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High-altitude, daylight attack on Yokohama urban area. 517 B-29s were escorted by 101 P-51Ds. 2,570 tons of bombs were dispensed, 6.9 square miles burned out

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79,017 houses were destroyed, and 42 percent of the city area was burnt to ashes. The cities of Japan were vital to the ongoing war effort. Japan dispersed manufacturing to prevent precision attacks from interfering with productions. Small factories were extremely vulnerable to incendiary attack.

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Yokohama did escape a fate worse afterwards. It was actually one of the intended targets for the atom bomb.Ironically Nagasaki wasn’t even on the list

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Atom Bombed Madonna- A WWII Miracle

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When the atom bomb “Fat Boy” devastated on the 9th of August 1945, one of the buildings reduced to rubble was the city’s Urakami cathedral — then among the largest churches in Asia.

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The blinding nuclear flash that would claim more than 70,000 lives in the city also, in an instant, blew out the stained glass windows of the church, toppled its walls, burnt its altar and melted its iron bell.

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But, in what local Christian followers have likened to a miracle, the head of a wooden Virgin Mary statue survived amid the collapsed columns and scorched debris of the Romanesque church flattened on August 9, 1945.

The appearance of the war-ravaged religious icon is haunting. The Madonna’s eyes have become scorched, black hollows, the right cheek is charred, and a crack runs like a streaking tear down her face.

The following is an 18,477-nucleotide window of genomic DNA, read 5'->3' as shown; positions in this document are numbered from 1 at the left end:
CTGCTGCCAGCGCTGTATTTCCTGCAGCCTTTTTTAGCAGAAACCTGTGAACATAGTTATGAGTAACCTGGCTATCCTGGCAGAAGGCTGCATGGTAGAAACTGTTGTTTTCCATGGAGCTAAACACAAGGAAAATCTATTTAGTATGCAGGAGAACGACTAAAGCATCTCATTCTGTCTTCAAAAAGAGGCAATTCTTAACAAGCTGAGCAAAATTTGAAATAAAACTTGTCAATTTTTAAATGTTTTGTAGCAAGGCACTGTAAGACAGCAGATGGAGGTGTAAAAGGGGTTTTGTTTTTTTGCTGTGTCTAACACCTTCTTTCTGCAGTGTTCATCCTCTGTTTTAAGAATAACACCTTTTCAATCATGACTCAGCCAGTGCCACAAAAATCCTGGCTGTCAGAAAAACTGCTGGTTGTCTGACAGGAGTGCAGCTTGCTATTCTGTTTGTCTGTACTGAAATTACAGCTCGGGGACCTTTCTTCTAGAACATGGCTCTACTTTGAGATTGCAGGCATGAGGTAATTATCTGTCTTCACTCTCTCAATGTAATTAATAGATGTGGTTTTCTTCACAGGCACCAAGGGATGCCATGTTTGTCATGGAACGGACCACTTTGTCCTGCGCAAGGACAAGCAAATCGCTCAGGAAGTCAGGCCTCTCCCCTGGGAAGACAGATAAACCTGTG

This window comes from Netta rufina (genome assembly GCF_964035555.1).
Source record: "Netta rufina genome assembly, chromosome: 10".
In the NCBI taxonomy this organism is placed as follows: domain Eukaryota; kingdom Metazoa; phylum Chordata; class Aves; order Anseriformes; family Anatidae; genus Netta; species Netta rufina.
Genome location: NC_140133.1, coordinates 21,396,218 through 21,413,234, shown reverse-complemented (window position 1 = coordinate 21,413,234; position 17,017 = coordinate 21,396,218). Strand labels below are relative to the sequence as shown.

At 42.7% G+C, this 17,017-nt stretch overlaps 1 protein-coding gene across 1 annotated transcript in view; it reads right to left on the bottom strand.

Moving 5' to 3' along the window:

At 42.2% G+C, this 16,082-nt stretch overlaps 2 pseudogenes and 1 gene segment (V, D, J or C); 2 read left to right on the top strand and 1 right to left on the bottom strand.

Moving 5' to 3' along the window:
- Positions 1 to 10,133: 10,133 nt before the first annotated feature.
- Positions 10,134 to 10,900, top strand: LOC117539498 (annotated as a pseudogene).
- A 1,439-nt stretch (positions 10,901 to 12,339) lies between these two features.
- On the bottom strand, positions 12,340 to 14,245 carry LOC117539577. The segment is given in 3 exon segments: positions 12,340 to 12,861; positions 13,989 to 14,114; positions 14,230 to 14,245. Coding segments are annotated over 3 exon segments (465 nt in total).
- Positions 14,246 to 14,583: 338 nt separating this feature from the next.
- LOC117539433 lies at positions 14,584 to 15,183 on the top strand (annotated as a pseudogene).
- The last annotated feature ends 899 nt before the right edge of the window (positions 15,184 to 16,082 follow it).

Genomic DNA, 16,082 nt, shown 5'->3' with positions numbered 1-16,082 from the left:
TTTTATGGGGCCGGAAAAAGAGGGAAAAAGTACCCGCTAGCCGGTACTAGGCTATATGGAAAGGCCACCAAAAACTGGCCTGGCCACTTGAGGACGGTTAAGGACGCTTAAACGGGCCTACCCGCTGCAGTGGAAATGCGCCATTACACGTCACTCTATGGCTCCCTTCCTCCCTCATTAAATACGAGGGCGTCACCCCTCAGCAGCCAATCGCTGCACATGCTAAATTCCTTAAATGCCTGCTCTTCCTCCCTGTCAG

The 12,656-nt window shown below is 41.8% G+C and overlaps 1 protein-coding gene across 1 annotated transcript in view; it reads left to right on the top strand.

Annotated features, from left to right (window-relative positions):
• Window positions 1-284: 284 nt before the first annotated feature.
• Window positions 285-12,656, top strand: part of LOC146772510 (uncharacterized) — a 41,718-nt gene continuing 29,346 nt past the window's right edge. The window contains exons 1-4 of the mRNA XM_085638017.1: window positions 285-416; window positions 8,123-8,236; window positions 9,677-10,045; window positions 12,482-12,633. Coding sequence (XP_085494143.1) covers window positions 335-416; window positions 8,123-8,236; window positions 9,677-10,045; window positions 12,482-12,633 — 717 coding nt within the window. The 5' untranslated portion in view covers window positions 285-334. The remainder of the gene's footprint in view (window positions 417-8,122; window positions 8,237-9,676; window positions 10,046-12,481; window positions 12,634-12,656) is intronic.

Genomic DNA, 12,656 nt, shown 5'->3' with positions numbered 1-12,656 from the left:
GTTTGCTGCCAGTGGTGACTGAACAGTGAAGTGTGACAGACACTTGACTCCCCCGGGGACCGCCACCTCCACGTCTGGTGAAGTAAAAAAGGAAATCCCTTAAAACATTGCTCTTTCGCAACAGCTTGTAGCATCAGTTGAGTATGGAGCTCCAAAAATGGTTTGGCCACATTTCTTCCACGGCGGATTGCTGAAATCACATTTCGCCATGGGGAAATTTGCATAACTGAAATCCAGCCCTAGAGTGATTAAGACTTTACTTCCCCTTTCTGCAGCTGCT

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The remains of the statue of the Virgin Mary have found a new home inside a rebuilt church, also called St Mary’s, built on the same site, only 500 metres from the bomb’s ground zero.

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Hiroshima

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8.15 AM 6 August 1945 is the date that changed the lives for everyone in Hiroshima. This is the time when the first ever atom bomb’Little Boy’, was dropped.

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The explosion wiped out 90 percent of the city and immediately killed 80,000 people; tens of thousands more would later die of radiation exposure.

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Hiroshima, a manufacturing center of some 350,000 people located about 500 miles from Tokyo, was selected as the first target. After arriving at the U.S. base on the Pacific island of Tinian, the more than 9,000-pound uranium-235 bomb was loaded aboard a modified B-29 bomber christened Enola Gay (after the mother of its pilot, Colonel Paul Tibbets). The plane dropped the bomb–known as “Little Boy”–by parachute at 8:15 in the morning, and it exploded 2,000 feet above Hiroshima in a blast equal to 12-15,000 tons of TNT, destroying five square miles of the city.American President Harry S. Truman called for Japan’s surrender 16 hours later, warning them to “expect a rain of ruin from the air, the like of which has never been seen on this earth”.

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By the time of the Trinity test(was the code name of the first detonation of a nuclear weapon) the Allied powers had already defeated Germany in Europe. Japan, however, vowed to fight to the bitter end in the Pacific, despite clear indications (as early as 1944) that they had little chance of winning. In fact, between mid-April 1945 -when President Harry Truman took office

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-and mid-July, Japanese forces inflicted Allied casualties totaling nearly half those suffered in three full years of war in the Pacific, proving that Japan had become even more deadly when faced with defeat. In late July, Japan’s militarist government rejected the Allied demand for surrender put forth in the Potsdam Declaration, which threatened the Japanese with “prompt and utter destruction” if they refused.

Hiroshima’s devastation failed to elicit immediate Japanese surrender, however, and on August 9 Major Charles Sweeney flew another B-29 bomber, Bockscar, from Tinian.

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Thick clouds over the primary target, the city of Kokura, drove Sweeney to a secondary target, Nagasaki, where the plutonium bomb “Fat Man” was dropped at 11:02 that morning. More powerful than the one used at Hiroshima, the bomb weighed nearly 10,000 pounds and was built to produce a 22-kiloton blast. The topography of Nagasaki, which was nestled in narrow valleys between mountains, reduced the bomb’s effect, limiting the destruction to 2.6 square miles.